Frontal Lobe Epilepsy Clinical Presentation

Updated: Dec 30, 2015
  • Author: Sheryl Haut, MD; Chief Editor: Selim R Benbadis, MD  more...
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The majority of frontal lobe seizures are thought to be symptomatic, although many patients with frontal lobe seizures have no obvious lesions on magnetic resonance imaging (MRI) scans.

A careful history should focus on specific characteristics of seizure episodes, including a detailed description by eyewitnesses, patterns of occurrence, precipitating factors, and response to medication. Time of day is an important characteristic for seizures originating in the frontal lobe, as the majority of these seizures occur between the hours of 2 am and noon. [5]

Features that help to distinguish frontal lobe seizures from nonepileptic events include stereotyped semiology, occurrence during sleep, brief duration (often < 30 seconds), rapid secondary generalization, prominent motor manifestations, and complex automatisms.

Even when such characteristics are present, however, distinguishing frontal lobe seizures from nonepileptic events remains difficult based on history alone, and patients with frontal lobe epilepsy are often directed first to psychiatrists rather than to neurologists. Details obtained about the seizure semiology may help to identify the specific frontal region of onset. [6, 7]

Other history findings may include the following:

  • Dominant hemisphere involvement - May be indicated by prominent speech disturbances

  • Supplementary motor area (SMA) - Typically involves unilateral or asymmetrical, bilateral tonic posturing; may be associated with facial grimacing, vocalization, or speech arrest; seizures frequently preceded by a somatosensory aura; complex automatisms, such as kicking, laughing, or pelvic thrusting, may be present; responsiveness often preserved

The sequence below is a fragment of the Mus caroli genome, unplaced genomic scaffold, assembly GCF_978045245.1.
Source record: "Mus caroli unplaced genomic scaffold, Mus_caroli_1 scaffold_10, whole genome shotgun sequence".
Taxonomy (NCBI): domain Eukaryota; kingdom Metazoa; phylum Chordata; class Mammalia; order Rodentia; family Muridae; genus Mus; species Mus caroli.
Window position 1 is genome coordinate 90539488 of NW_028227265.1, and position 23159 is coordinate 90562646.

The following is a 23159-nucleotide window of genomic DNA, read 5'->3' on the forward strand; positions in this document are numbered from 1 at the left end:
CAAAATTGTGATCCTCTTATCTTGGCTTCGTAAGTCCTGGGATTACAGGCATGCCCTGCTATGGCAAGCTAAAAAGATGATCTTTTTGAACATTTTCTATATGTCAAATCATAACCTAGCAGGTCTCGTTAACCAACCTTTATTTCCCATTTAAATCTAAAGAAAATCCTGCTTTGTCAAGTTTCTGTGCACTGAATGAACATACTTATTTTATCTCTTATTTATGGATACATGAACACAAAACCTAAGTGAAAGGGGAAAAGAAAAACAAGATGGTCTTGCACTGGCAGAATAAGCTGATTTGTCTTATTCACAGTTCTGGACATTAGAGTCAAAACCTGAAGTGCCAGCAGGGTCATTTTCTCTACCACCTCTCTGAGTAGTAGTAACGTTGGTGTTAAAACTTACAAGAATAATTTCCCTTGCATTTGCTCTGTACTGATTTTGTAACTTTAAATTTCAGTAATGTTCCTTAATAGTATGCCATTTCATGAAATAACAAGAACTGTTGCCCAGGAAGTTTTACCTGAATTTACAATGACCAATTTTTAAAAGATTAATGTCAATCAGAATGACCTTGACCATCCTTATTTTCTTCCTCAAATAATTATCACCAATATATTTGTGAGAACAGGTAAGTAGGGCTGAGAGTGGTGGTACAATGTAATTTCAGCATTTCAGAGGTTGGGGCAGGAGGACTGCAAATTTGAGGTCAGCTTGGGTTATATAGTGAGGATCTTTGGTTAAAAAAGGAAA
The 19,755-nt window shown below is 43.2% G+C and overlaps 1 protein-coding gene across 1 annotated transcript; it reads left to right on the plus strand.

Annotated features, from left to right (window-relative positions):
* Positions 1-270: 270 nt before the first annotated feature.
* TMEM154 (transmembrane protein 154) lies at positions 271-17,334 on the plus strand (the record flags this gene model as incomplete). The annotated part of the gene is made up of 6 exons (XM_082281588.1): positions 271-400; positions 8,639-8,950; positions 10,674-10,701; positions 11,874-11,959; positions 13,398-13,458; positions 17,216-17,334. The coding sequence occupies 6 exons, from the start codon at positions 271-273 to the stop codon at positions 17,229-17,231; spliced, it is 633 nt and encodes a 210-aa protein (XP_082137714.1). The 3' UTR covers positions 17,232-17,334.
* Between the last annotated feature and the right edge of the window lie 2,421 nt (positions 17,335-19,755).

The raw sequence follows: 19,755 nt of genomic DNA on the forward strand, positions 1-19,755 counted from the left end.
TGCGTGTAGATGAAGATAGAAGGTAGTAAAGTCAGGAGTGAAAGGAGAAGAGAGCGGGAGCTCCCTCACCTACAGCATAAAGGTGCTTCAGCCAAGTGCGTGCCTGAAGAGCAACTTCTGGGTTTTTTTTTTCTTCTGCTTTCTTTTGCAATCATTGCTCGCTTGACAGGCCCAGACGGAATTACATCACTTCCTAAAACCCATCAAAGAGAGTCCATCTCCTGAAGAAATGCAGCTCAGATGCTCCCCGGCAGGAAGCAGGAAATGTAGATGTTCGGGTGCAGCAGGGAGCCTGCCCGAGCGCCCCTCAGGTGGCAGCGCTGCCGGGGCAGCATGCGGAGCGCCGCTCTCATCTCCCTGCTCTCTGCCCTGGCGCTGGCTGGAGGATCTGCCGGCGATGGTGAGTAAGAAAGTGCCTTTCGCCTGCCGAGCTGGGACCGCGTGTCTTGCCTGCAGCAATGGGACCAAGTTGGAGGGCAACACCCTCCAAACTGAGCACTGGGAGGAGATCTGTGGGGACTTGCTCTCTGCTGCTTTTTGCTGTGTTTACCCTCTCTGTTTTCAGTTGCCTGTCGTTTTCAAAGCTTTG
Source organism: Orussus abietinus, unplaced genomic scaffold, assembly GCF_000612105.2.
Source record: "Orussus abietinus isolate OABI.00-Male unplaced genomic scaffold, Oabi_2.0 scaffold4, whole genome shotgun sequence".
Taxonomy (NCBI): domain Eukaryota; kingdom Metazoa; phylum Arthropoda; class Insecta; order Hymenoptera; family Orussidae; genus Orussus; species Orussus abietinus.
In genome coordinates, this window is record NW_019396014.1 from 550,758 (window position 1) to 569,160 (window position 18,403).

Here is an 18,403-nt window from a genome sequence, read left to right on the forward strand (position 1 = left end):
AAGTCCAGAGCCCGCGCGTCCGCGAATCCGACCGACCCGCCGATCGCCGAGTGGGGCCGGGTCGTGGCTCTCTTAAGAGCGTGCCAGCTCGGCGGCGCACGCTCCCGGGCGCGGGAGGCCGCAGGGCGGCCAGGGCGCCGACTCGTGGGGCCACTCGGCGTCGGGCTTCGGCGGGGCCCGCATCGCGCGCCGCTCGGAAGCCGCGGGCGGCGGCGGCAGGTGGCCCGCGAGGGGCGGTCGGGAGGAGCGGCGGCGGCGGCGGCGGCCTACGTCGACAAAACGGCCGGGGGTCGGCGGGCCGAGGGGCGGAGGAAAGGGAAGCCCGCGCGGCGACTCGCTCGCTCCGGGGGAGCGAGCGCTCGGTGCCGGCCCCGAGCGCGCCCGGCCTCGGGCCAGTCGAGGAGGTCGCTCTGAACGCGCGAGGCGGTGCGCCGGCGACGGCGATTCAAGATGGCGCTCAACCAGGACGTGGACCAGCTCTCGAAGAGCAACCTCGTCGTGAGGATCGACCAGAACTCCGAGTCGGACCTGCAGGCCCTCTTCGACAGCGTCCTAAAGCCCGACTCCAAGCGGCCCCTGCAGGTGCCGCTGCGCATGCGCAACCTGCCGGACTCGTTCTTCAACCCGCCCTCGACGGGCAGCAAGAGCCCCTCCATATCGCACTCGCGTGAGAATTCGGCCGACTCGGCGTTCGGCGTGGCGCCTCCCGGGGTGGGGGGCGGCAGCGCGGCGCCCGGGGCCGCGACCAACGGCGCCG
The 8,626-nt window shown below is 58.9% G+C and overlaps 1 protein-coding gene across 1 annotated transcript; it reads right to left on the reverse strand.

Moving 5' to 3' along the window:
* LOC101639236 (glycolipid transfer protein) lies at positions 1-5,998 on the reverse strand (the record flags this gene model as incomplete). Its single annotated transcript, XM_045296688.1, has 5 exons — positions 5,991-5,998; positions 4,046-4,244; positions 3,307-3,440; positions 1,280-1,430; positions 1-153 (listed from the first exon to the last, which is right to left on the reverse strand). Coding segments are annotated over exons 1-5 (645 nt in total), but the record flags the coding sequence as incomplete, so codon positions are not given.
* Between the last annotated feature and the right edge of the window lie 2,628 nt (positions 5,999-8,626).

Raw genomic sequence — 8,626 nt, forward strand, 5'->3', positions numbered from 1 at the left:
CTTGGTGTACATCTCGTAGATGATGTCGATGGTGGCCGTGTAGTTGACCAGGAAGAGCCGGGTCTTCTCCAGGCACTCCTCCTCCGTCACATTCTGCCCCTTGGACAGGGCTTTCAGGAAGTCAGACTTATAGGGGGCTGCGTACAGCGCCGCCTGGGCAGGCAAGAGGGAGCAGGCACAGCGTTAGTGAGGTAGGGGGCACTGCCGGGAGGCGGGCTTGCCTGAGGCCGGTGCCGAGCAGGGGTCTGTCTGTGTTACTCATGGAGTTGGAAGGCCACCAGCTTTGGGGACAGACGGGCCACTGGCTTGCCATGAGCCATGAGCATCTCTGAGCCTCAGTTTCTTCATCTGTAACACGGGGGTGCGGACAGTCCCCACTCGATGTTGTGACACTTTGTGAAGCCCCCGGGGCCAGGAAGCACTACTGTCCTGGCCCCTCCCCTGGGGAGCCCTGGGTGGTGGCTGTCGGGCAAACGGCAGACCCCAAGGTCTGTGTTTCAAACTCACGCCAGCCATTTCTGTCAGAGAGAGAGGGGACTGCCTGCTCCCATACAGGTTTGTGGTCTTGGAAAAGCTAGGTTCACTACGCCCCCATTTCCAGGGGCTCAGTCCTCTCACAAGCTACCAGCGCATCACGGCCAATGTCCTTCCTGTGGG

• Primary motor cortex - Usually simple partial motor seizures with clonic or myoclonic movements and preserved consciousness; jacksonian spread to adjacent cortical areas may occur, and secondary generalization is frequent; speech arrest and contralateral adversive or dystonic posturing may be present

  • Medial frontal, cingulate gyrus, orbitofrontal, or frontopolar regions - Complex behavioral events characterized by motor agitation and gestural automatisms; viscerosensory symptoms and strong emotional feelings often described; motor activity repetitive and may involve pelvic thrusting, pedaling, or thrashing, often accompanied by vocalizations or laughter/crying; seizures often bizarre and may be diagnosed incorrectly as psychogenic

  • Dorsolateral cortex - Tonic posturing or clonic movements often associated with either contralateral head and eye deviation, or less commonly, ipsilateral head turn

  • Operculum - Swallowing, salivation, mastication, epigastric aura, fear, and speech arrest often associated with clonic facial movements; gustatory hallucinations also may occur

  • Nonlocalizable frontal seizures - Rare, manifesting as brief staring spells accompanied by generalized spike/wave on EEG, which may be difficult to distinguish from primarily generalized absence seizures; may present as generalized tonic-clonic seizures without obvious focal onset

  • Nocturnal frontal lobe epilepsy - Autosomal dominant inheritance; seizures occur mainly during sleep; characterized by marked motor manifestations, including dystonic posturing, jerking, bending, and rocking; difficult to distinguish from parasomnias


Physical Examination

A general physical and thorough neurologic examination should be performed in all patients with epilepsy.

General examination

General examination may reveal signs suggestive of syndromes that may be associated with epilepsy, such as facial dysmorphisms. Skin abnormalities, such as cafe-au-lait spots, hypomelanotic macules, or neurofibromas suggesting neurocutaneous syndromes, may also be found.

Neurologic examination

As structural lesions are common, neurologic abnormalities are common in patients with frontal lobe epilepsy. Pay particular attention to the motor examination.